Charges left to lie on the file and criminal lifestyle confiscation

I have written a new blog article dealing with the different impact in criminal lifestyle confiscation proceedings of counts "left to lie on the file" and counts in respect of which the prosecution "offer no evidence".

This is a fairly technical subject which I think is unlikely to be of interest to many readers of AWEB.  For that reason I will not reproduce the article here.

The essential point is that where a count is left to lie on the file no verdict is returned on it.  This happens quite often in court where a defendant is facing a lot of charges and pleads guilty to some of them.  The prosecution may think that is a good enough result for them and not bother to pursue the remaining counts to trial.  More correctly I should say that the prosecution may conclude that it is not in the public interest to go to a trial on the remaining counts.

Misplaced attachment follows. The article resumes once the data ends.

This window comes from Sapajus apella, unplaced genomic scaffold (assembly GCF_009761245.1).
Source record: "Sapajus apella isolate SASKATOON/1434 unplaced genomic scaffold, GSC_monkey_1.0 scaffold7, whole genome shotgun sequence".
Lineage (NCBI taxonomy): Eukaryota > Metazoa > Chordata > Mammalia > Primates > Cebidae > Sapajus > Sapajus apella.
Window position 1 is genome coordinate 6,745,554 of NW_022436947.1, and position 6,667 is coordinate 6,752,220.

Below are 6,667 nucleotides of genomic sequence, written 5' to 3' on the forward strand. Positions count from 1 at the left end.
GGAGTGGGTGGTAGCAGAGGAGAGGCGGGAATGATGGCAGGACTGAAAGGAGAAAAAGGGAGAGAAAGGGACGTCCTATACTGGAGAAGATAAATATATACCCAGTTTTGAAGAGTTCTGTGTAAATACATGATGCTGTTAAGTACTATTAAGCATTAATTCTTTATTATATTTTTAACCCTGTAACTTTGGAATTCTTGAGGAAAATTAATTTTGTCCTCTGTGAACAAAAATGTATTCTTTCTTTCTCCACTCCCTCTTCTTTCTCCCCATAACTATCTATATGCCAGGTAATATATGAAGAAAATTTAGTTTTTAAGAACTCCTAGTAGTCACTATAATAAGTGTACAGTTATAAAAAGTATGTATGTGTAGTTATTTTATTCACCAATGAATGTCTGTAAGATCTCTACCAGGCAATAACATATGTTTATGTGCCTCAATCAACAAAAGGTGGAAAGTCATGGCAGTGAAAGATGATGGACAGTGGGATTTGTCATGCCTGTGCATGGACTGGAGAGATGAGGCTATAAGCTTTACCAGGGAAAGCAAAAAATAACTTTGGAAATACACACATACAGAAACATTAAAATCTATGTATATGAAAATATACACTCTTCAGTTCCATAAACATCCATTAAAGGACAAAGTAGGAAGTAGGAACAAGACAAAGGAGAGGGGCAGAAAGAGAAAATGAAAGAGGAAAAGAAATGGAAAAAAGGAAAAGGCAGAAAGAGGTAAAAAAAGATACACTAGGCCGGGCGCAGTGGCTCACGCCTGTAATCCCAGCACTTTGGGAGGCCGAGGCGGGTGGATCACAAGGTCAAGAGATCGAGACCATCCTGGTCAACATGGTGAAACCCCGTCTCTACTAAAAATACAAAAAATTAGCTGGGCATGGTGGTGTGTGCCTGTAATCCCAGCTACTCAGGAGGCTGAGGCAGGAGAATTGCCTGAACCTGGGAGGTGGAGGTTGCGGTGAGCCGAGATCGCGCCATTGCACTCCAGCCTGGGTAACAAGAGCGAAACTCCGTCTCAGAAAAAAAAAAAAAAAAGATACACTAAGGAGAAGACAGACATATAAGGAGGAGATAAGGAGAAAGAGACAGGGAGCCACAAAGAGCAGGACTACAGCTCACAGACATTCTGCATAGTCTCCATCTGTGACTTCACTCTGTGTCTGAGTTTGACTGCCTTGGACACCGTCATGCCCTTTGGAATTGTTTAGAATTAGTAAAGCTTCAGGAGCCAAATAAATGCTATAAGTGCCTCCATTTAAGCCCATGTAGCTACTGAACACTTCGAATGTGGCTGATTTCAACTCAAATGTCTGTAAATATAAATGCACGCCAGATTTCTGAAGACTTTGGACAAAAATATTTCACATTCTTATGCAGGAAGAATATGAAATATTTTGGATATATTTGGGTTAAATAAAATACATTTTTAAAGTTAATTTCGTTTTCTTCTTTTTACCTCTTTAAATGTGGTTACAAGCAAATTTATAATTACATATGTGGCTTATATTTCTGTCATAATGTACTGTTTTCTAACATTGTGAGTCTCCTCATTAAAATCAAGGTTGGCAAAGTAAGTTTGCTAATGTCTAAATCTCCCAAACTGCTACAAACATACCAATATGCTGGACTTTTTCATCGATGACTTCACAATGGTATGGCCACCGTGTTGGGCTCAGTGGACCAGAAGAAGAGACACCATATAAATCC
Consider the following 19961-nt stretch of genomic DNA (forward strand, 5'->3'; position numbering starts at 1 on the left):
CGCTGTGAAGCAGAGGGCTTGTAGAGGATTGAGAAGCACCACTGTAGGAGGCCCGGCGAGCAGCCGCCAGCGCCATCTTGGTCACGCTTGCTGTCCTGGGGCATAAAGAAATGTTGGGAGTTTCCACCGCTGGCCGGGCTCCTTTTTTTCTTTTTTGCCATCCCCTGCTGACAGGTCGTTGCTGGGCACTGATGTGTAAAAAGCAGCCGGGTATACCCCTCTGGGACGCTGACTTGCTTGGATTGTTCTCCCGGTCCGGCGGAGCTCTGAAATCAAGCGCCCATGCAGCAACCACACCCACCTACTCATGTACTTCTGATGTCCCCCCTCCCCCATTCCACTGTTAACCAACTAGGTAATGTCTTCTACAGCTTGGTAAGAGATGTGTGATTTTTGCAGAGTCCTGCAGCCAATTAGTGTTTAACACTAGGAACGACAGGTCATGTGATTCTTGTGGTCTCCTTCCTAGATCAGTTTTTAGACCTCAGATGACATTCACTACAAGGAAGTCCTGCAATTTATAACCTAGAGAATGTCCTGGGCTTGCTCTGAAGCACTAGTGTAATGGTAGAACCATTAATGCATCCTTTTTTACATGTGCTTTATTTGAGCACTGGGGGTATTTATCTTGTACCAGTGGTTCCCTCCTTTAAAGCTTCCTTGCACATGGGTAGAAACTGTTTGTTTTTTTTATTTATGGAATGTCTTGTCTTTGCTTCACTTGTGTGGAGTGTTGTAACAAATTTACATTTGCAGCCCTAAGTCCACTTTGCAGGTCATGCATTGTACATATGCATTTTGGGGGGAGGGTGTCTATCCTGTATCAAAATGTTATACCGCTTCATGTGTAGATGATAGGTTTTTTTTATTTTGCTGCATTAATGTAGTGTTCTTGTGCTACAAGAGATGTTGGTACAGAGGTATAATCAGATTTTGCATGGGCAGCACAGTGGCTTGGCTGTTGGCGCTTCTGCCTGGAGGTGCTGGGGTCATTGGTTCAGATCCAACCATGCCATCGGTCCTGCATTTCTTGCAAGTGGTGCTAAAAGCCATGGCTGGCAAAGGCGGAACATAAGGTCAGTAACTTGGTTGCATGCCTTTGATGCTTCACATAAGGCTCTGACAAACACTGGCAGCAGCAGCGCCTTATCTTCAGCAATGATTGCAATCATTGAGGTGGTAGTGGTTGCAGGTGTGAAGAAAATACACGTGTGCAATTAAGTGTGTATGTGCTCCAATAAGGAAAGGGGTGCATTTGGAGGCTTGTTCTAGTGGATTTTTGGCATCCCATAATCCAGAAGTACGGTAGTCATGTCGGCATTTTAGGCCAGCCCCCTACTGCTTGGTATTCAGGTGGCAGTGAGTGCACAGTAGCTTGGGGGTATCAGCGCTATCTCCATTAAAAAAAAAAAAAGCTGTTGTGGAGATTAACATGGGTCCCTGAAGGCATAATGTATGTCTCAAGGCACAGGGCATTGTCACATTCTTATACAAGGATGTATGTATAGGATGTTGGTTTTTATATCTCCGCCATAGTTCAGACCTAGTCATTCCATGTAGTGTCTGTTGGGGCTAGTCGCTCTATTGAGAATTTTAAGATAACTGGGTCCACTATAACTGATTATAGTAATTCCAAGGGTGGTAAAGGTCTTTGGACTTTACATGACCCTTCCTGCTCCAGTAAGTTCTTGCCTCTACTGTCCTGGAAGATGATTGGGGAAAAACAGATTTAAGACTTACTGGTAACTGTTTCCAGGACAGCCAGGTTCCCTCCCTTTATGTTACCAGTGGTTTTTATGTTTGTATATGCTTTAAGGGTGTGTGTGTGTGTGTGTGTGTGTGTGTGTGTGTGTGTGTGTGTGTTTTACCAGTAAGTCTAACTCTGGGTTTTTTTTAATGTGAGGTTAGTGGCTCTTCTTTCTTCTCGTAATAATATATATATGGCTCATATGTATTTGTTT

If however the prosecution can be persuaded to formally offer no evidence on the remaining counts then a verdict will be recorded that the defendant has been acquitted of them.  Which is technically a different outcome - but in the vast majority of cases that difference is purely academic.

But if the defendant is then subject to confiscation on the basis that he has a 'criminal lifestyle' the prosecution can contend in the confiscation proceedings that the defendant actually is guilty of any counts which lie on the file - but cannot do so in respect of any counts of which he has been acquitted.  So then the difference can become important.

The blog article is HERE for anyone who wants to read it!

David

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